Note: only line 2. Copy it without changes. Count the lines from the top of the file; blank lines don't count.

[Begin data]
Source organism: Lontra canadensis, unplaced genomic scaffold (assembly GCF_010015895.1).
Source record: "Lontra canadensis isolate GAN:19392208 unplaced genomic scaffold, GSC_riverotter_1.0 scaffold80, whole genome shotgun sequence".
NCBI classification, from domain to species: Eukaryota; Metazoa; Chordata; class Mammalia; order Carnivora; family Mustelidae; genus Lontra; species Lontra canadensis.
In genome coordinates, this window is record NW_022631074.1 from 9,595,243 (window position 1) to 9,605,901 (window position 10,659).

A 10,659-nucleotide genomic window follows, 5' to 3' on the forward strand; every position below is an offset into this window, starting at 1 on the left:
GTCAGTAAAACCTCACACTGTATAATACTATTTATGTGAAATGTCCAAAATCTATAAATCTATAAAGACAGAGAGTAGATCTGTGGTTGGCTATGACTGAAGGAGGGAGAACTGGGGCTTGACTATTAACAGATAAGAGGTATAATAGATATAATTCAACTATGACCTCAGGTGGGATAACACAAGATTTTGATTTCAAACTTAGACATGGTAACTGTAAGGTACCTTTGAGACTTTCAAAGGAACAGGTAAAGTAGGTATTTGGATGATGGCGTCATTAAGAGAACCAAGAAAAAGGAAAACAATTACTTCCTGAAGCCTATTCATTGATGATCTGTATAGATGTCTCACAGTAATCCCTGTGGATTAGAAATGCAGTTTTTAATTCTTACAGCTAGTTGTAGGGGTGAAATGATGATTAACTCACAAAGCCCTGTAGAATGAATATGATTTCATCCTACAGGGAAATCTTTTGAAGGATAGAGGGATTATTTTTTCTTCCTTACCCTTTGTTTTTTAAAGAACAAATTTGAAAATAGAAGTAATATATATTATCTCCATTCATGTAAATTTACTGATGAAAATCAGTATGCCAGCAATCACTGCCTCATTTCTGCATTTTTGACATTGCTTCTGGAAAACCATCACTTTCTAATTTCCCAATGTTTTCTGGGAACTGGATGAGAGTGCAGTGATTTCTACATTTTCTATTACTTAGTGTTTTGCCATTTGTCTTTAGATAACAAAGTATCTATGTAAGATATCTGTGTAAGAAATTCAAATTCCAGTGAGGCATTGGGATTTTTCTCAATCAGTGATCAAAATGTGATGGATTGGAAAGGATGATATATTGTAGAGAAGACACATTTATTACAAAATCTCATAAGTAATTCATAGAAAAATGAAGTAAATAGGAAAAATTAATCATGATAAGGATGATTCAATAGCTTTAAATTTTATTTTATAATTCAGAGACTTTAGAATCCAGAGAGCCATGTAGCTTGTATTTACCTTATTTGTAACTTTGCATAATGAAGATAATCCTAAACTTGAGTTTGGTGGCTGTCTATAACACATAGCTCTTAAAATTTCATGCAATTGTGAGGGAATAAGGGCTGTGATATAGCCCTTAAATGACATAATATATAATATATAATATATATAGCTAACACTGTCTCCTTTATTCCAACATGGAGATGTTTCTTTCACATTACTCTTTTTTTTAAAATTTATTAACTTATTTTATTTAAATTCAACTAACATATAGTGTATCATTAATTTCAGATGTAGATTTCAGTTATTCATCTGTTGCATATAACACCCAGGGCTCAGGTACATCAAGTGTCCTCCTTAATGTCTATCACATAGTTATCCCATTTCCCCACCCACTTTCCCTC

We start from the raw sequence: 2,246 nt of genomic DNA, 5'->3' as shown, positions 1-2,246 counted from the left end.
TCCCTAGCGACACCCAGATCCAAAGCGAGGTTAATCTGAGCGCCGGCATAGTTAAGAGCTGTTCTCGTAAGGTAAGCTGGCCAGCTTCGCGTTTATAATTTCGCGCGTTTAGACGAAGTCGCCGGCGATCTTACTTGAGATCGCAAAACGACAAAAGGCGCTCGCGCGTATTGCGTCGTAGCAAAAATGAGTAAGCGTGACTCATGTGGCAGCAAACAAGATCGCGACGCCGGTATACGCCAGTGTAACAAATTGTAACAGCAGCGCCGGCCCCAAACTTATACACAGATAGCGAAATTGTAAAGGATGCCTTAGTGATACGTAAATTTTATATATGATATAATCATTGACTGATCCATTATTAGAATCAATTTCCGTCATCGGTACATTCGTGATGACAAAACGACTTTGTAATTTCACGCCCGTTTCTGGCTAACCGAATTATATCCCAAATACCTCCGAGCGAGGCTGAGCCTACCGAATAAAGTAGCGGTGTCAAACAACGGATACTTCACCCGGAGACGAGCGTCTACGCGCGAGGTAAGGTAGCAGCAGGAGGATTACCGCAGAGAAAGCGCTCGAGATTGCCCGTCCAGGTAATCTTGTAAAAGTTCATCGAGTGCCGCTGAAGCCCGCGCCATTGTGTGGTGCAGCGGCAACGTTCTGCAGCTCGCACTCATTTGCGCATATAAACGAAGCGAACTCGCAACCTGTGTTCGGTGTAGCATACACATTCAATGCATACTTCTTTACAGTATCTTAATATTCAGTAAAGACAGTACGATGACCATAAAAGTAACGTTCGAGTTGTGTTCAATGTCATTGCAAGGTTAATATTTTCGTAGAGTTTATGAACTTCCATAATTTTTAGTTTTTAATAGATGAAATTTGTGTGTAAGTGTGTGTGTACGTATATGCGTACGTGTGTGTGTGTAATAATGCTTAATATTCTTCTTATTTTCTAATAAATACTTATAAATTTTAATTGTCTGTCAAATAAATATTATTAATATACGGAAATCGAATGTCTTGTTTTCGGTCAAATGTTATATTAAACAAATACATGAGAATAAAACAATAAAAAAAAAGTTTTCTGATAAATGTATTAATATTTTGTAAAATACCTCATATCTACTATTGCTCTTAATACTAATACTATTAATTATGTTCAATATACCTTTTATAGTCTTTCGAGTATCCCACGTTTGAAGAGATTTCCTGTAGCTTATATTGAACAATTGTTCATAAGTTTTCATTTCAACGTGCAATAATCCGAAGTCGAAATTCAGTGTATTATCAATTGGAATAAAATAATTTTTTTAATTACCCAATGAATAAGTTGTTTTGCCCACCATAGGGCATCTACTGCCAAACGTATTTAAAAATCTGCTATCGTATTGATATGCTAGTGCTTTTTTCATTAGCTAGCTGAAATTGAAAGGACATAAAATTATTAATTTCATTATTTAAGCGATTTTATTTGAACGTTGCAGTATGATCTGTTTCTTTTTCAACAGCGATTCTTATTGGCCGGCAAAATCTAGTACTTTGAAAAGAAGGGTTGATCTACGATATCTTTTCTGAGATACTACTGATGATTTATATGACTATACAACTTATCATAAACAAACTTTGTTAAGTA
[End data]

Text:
Source record: "Lontra canadensis isolate GAN:19392208 unplaced genomic scaffold, GSC_riverotter_1.0 scaffold80, whole genome shotgun sequence".